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Ernest Membré was a French jeweller who specialised in beautiful enamel work for which he was well known, as noted by Henri Vever in his indispensable guide to 19th Century French jewellery and jewellers ‘La Bijouterie Française au XIXe Siècle’.
Membré’s family were from Metz where his father fought alongside Ernest and Paul Vever in the battle to save the town from German occupation in 1870. Unfortunately their attempt failed and in 1871 the Vever family and many others, likely including Membré, left Metz for good and went to Paris where they re-established their businesses and started again, such was their determination to remain in France.
Membré's enamel work typifies the skilful craftsmanship, variety of technique and masterful blending and shading of colour that the finest quality French Art Nouveau enamel jewellery is renowned for. Alongside this, his goldwork demonstrates the quintessential fluidity and sinuousness of form that is synonymous with Art Nouveau style with gemstones used simply to highlight the design rather than playing a starring role.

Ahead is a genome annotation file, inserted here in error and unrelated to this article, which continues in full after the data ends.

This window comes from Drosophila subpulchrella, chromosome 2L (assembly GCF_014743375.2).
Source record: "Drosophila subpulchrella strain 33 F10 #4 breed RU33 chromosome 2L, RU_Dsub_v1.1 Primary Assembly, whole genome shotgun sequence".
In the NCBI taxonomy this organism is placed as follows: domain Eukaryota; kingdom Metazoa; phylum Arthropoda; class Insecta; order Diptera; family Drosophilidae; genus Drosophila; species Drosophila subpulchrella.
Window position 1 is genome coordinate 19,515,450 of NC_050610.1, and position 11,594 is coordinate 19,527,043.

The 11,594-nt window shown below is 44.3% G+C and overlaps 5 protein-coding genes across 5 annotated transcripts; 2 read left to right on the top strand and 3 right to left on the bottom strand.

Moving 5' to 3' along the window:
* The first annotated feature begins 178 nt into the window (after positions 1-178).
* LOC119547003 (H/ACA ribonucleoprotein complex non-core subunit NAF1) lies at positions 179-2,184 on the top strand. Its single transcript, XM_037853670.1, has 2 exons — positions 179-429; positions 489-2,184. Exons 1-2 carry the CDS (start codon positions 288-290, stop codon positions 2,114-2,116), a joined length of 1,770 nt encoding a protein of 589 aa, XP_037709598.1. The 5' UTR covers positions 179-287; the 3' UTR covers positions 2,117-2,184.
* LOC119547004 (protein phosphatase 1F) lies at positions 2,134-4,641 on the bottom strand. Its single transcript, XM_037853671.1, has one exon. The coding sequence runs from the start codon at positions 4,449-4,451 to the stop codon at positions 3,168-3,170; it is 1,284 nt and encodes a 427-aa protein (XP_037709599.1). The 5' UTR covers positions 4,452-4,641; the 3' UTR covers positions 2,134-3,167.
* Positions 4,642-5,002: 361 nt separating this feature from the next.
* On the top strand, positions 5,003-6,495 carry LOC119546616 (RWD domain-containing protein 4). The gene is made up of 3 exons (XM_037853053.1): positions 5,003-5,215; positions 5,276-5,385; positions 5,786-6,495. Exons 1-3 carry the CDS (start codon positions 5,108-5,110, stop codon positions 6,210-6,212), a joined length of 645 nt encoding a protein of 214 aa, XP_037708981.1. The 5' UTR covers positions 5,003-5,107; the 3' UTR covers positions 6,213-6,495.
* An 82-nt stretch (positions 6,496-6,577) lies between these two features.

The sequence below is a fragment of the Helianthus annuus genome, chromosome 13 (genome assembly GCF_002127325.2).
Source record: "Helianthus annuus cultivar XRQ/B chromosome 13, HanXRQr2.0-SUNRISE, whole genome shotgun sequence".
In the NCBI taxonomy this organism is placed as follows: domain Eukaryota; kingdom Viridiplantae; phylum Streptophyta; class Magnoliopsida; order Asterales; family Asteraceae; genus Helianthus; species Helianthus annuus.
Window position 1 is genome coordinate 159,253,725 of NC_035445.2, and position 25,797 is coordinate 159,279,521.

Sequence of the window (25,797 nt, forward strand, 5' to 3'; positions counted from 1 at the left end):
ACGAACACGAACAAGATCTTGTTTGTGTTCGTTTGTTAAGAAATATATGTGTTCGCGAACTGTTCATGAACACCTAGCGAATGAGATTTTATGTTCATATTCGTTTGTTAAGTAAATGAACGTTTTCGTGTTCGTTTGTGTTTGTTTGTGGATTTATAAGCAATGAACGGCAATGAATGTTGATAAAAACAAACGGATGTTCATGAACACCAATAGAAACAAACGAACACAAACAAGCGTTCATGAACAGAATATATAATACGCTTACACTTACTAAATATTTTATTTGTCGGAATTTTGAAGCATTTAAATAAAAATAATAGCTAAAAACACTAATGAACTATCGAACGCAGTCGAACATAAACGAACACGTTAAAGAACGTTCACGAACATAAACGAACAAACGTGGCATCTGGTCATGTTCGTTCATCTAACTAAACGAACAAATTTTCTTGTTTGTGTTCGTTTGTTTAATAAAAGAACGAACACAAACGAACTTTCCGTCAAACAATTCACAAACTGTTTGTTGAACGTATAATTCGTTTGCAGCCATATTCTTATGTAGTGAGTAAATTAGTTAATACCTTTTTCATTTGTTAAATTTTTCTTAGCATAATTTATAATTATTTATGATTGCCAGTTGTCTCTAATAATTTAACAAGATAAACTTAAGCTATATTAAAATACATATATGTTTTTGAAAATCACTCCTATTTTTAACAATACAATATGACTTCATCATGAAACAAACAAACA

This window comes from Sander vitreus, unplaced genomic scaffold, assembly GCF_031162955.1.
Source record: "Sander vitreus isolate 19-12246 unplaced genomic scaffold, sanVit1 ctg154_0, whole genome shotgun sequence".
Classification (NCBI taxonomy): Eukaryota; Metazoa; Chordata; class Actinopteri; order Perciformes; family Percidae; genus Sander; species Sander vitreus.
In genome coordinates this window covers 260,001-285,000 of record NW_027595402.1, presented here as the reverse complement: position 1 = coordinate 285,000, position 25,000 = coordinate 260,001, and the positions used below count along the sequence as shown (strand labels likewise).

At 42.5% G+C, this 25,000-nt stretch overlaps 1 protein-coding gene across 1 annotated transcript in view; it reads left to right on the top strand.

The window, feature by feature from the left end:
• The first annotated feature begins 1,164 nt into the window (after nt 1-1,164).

Little is known of Membré’s life which is not uncommon for many French workers of this period. As Joseph Sataloff comments in his work on Art Nouveau Jewellery (which details the Membré makers mark), whilst little information on these craftsmen is often available “their stylistic range and consistently high standard of production identify French work as surely as any hallmark.” He goes on to say that many makers seem to have made just a very few pieces and that whilst the quality of them would suggest that they were prolific figures of the movement the quantity of their work that has survived would indicate otherwise. It is most likely that Membré would be classified in this way. He was clearly a very skilled craftsman who had his own registered makers mark and was well known to his contemporaries but very little of his work or information about him survives today.